Lincoln’s administration maintained the patriotism of the West with lucrative military supply contracts. Cincinnati’s political system became corrupt, and its leaders notorious for controlling elections and manipulating judges and juries.

The Courthouse Riot of 1884 occurred after German worker Wilhelm Berner and mulatto accomplice Joe Palmer murdered their employer, William Kirk. Though the judge, after the trial and confessions, sentenced both to 20 years in prison, the bribed jury returned a verdict of simple manslaughter.

The “Boss” Cox mentioned below was George B. Cox, a saloonkeeper who ran Cincinnati’s Republican political machine, which Ohioan William Howard Taft called a “local despotism” for the benefit of big corporations.

Religious Bigotry, Ethnic Hatred and Lynch Mobs

“Between 1830 and 1840 the population grew by 85 percent, reaching 46,338 residents, and made Cincinnati the fastest-growing city in America, sixth in population and third in manufacturing. In the 1830s and 1840s, Cincinnati’s population was composed mainly of native-born Americans from the Eastern Middle Atlantic and Upper Southern States.

Travel writers described it as a Yankee city with a pleasant blend of Southern ease and charm. But a new ethnic element appeared in the Thirties, when people from the fragmented states of Germany discovered Cincinnati.

Many of them clustered north of the canal in an area that they called Over-the-Rhine, where they built churches, houses, tenements (street-level shops with residence above), and small commercial buildings.

The new Whig party, intellectual successors to the Federalists, advocated government funding of “internal improvements,” primarily canals, highways and railroads . . . (Southern and eastern-based Jacksonians opposed federal funding for sectional projects that would chiefly benefit Kentucky, Ohio and the “West.” By the 1850s, entrepreneurial railroads radiated out from five depots in downtown Cincinnati like spokes on a half-broken wheel.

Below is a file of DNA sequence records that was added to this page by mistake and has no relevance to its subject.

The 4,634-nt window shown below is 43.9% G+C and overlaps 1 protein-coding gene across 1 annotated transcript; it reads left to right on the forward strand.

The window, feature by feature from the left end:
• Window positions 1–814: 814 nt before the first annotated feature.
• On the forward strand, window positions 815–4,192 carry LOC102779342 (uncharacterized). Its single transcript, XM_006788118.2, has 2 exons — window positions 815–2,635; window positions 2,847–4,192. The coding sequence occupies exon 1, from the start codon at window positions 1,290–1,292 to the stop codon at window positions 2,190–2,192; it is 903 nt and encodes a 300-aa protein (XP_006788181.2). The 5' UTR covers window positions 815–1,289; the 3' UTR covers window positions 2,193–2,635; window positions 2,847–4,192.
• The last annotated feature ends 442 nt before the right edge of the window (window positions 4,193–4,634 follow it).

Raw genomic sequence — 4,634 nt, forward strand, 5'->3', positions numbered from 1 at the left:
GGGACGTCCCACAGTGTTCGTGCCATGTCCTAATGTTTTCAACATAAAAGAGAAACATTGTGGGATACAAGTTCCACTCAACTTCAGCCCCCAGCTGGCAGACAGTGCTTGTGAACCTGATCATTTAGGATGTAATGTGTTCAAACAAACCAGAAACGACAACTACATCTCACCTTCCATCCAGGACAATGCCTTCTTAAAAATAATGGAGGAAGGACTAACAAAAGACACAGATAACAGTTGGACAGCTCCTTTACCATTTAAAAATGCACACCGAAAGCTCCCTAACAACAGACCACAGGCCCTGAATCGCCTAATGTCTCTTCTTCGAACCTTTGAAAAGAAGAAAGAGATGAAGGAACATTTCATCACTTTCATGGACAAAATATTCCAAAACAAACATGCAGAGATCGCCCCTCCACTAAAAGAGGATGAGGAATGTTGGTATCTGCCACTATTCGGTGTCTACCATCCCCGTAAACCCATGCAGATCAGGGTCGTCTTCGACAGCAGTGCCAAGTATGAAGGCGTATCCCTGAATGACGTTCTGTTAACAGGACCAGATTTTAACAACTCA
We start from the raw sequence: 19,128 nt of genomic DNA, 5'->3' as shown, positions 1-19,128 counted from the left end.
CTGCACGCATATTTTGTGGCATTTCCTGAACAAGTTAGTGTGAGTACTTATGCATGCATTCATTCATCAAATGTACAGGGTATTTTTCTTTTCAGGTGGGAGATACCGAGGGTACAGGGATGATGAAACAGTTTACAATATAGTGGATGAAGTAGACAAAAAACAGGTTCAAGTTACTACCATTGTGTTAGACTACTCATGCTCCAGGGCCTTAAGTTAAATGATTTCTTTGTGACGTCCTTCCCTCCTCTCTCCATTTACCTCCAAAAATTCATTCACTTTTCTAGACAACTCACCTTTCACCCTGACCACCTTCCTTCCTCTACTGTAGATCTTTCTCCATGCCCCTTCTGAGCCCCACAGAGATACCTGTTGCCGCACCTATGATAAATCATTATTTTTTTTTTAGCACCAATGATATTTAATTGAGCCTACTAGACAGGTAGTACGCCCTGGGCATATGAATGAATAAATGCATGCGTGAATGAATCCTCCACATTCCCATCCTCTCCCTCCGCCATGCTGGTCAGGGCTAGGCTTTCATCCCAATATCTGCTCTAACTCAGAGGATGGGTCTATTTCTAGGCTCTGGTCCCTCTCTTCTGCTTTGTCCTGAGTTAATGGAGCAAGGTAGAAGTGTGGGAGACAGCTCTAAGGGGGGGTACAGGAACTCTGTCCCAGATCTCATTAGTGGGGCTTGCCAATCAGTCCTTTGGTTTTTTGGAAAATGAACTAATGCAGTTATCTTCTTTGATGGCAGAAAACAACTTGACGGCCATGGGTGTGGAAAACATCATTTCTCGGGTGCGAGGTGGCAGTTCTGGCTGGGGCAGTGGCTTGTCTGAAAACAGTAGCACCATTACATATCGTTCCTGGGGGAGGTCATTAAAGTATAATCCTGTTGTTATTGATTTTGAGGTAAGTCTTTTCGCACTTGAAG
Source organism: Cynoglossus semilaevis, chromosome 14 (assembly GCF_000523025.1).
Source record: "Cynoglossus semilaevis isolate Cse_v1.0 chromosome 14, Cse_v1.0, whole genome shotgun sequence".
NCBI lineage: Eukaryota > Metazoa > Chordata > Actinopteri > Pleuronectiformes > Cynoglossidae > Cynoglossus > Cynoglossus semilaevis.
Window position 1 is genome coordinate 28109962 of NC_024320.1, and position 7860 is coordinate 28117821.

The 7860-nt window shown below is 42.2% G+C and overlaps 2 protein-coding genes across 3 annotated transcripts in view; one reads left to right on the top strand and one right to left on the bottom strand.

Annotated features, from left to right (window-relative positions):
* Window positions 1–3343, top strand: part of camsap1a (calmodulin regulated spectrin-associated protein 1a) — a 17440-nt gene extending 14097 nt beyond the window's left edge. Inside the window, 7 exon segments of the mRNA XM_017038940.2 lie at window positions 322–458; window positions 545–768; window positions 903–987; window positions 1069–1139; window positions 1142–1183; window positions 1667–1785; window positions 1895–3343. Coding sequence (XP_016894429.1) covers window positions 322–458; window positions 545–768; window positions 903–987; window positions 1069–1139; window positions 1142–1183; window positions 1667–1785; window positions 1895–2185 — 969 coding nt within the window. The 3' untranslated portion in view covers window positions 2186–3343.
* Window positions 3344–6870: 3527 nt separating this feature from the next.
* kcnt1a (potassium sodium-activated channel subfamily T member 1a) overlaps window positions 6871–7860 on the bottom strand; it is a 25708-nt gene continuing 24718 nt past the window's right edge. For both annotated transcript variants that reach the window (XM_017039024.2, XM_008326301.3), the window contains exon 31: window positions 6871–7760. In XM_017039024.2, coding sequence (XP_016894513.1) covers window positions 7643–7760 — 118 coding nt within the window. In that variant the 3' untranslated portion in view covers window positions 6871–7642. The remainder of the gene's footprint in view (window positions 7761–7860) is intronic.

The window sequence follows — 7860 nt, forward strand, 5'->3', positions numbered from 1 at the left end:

From 1835, German-speaking people were coming to Cincinnati in large numbers. The first were predominantly Protestants and Freethinkers, but Roman Catholics soon outnumbered them. By 1840, one-third of Cincinnati’s 75,000 citizens were German-speaking, of which an estimated two-thirds to three-fourths were Roman Catholic. The Irish . . . were also arriving in considerable numbers after 1840 . . .

As their numbers grew, so did hostility from the native-born majority. The Nativist riots of the 1840s and the political activities of the Know-Nothing party in the 1850s were indicative of the continuing bigotry toward Catholics and immigrants. In the 1870s and 1880s . . . Native-born Americans often blamed poor pay and labor conditions on the surplus of recent immigrants and freedmen. Social and political tensions grew over issues of class, race, ethnicity and criminal justice.

The city had a record of street violence, but there was no precedent for the Cincinnati Courthouse Riot of 1884, one of the bloodiest riots in American history. What began as a meeting in Music Hall . . . to discuss corruption in the justice system (a bribed jury had found a confessed murderer guilty of manslaughter only) ended with a lynch mob engaging law enforcement officials in a three-day street battle.”

After the riot, Cincinnati turned to George “Boss” Cox to stabilize city government.”

(Architecture in Cincinnati: An Illustrated History of Designing and Building an American City, Sue Ann Painter, Ohio University Press, 2006, excerpts pp. 30; 35-36; 45; 94-97)

Immigrants, Riots and Cannon Fodder